OpenAI Abruptly Shuts Down ChatGPT Plagiarism Detector—And Educators Are Worried

College professors see AI Classifier’s discontinuation as a sign of a bigger problem: A.I. plagiarism detectors do not work.

This picture taken on January 23, 2023 in Toulouse, southwestern France, shows screens displaying the logos of OpenAI and ChatGPT. - ChatGPT is a conversational artificial intelligence software application developed by OpenAI.
The logos of OpenAI and ChatGPT. AFP via Getty Images

As of July 20, OpenAI has quietly pulled the plug on their A.I. detection software, AI Classifier, citing its “low rate of accuracy.”If this is the first time you’re hearing of this, don’t be surprised—OpenAI buried the news so deep underground that it took a week for anyone to even notice it was there.

The AI Classifier’s end came not with a bang, but a whimper. Rather than announcing the change in a statement, OpenAI took down AI Classifier’s landing page, which now simply displays an error notification, then edited in two sentences informing users of the tool’s discontinuation at the top of the January blog post that first launched the product. In the updated post, OpenAI said the company is “researching more effective provenance techniques.”

OpenAI declined to comment beyond the January blog post.

AI Classifier’s inaccuracy is not exactly a shock, given that its initial announcement spent more words detailing its caveats and limitations than its strengths. The detection tool could only correctly identify 26 percent of A.I.-written text and, more alarmingly, spat out false positives (assessments that judged human-written text to be plagiarized from A.I.) 9 percent of the time, according to OpenAI.

For educators, unreliable A.I. plagiarism detectors bring far more dangers than benefits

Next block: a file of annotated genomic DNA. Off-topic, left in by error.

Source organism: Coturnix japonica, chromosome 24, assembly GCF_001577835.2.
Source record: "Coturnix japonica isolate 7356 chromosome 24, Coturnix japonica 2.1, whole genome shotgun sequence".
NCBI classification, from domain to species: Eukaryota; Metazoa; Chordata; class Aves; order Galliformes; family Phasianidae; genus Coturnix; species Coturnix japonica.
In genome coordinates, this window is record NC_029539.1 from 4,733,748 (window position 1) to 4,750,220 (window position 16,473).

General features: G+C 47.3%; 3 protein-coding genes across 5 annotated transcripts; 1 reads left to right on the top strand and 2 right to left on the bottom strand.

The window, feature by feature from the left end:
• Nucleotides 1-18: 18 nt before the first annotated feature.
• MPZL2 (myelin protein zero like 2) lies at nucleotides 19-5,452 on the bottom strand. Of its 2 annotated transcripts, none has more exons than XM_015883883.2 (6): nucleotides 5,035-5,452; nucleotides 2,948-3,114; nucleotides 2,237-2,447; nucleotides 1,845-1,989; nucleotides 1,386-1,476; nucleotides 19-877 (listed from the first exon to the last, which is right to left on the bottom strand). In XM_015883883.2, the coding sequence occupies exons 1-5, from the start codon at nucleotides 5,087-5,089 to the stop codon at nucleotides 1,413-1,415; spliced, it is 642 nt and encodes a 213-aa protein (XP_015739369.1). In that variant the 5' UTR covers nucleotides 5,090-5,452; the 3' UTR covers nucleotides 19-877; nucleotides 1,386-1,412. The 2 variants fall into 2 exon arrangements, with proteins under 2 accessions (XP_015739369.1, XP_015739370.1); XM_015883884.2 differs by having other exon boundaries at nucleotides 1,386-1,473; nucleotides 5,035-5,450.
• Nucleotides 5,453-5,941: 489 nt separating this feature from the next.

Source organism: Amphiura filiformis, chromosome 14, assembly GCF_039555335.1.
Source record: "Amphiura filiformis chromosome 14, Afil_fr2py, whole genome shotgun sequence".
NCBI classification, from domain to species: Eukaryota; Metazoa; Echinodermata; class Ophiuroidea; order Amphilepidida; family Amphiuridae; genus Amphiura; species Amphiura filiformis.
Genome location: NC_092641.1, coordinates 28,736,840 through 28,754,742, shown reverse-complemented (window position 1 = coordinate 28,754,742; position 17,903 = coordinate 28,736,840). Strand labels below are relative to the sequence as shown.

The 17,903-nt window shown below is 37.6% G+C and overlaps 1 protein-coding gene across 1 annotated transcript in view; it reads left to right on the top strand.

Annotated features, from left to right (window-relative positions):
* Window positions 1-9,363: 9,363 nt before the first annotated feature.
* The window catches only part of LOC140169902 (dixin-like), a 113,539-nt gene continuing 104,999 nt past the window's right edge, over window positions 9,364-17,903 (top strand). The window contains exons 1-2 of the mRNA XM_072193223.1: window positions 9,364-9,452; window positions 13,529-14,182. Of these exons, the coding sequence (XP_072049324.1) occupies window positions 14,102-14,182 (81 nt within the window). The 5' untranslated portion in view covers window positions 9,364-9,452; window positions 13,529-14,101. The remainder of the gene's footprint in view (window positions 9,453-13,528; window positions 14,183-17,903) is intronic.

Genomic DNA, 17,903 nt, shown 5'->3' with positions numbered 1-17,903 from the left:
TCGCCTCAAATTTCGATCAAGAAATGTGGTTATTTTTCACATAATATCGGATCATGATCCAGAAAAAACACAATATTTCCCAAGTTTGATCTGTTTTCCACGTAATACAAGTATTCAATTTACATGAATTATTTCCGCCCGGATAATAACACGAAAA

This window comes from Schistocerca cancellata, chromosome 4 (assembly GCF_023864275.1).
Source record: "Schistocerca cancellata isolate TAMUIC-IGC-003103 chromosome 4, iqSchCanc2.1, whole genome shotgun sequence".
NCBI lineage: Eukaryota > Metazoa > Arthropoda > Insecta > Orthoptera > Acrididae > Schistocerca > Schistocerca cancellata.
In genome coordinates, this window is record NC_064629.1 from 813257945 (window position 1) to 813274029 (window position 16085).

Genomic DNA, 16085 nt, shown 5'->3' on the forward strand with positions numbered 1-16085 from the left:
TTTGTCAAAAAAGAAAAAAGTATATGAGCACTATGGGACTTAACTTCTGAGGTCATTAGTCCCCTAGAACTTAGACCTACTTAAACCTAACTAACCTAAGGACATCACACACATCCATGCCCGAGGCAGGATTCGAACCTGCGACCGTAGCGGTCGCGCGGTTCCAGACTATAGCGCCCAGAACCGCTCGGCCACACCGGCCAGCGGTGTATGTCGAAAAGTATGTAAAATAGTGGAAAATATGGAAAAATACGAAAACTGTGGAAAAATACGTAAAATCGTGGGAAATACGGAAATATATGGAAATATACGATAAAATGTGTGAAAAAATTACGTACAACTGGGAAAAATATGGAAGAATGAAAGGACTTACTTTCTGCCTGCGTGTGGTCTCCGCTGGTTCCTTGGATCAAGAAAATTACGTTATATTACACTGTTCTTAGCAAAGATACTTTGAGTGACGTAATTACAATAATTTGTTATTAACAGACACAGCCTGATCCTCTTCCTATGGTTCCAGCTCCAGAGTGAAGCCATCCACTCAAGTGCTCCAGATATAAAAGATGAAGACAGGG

The shuttering of AI Classifier is especially concerning for the education sector. The creation of ChatGPT sent academic institutions scramblingas it became evident that students were growing increasingly reliant on generative A.I. for nearly everything. A.I. detection software was originally seen as one of the few lighthouses available to guide teachers through the stormy sea of A.I.-generated plagiarism, but it looks like that light might be flickering out.

Marc Watkins, a professor at the University of Mississippi who specializes in A.I. in education, views AI Classifier’s shutdown as emblematic of a larger issue.

“This is an acknowledgement that [A.I. detection software] doesn’t really work across the board,” he told Observer, noting the University of Pittsburgh’s recent discontinued use of A.I. detection tool Turnitin for accuracy reasons.

“Given that the tool was released in January then shut down by July, it seems like a pretty clear indication that this does not work,” Watkins said of AI Classifier.

Watkins isn’t the only person losing faith in A.I. detection technology; in a Twitter poll posted July 25, only 15.3 percent of 667 respondents said they believe it’s possible for anyone to make a consistently accurate detector.

After all, if OpenAI, the company behind ChatGPT, is unable to determine what text is generated by its own algorithm, it’s hard to imagine other detection tools like GPT-0 or Originality.AI faring much better.

The consequences of inaccurate A.I. detection run deeper than merely missing a few GPT-written papers. As a University of California student discovered firsthand this spring, A.I. plagiarism detectors can be trigger-happy with their accusations and end up prompting teachers to wrongfully report students for essays written entirely without outside influence.

These false positives aren’t random, either. For instance, “non-English speaking students score lower on perplexity, one of the main frameworks A.I. detectors use to determine A.I. generated text,” Watkins said, “which means that non-native speakers will be misflagged at much higher rates.”

While the end of AI Classifier has very little tangible impact (there are thousands more online), it symbolizes something far greater: the widespread ineptitude of the current technological foils to ChatGPT.

Watkins told Observer he does not “advocate or recommend any of the detection tools” presently available, and with OpenAI’s embarrassed retreat from the front lines of classification software, it’s not difficult to see why.

OpenAI Abruptly Shuts Down ChatGPT Plagiarism Detector—And Educators Are Worried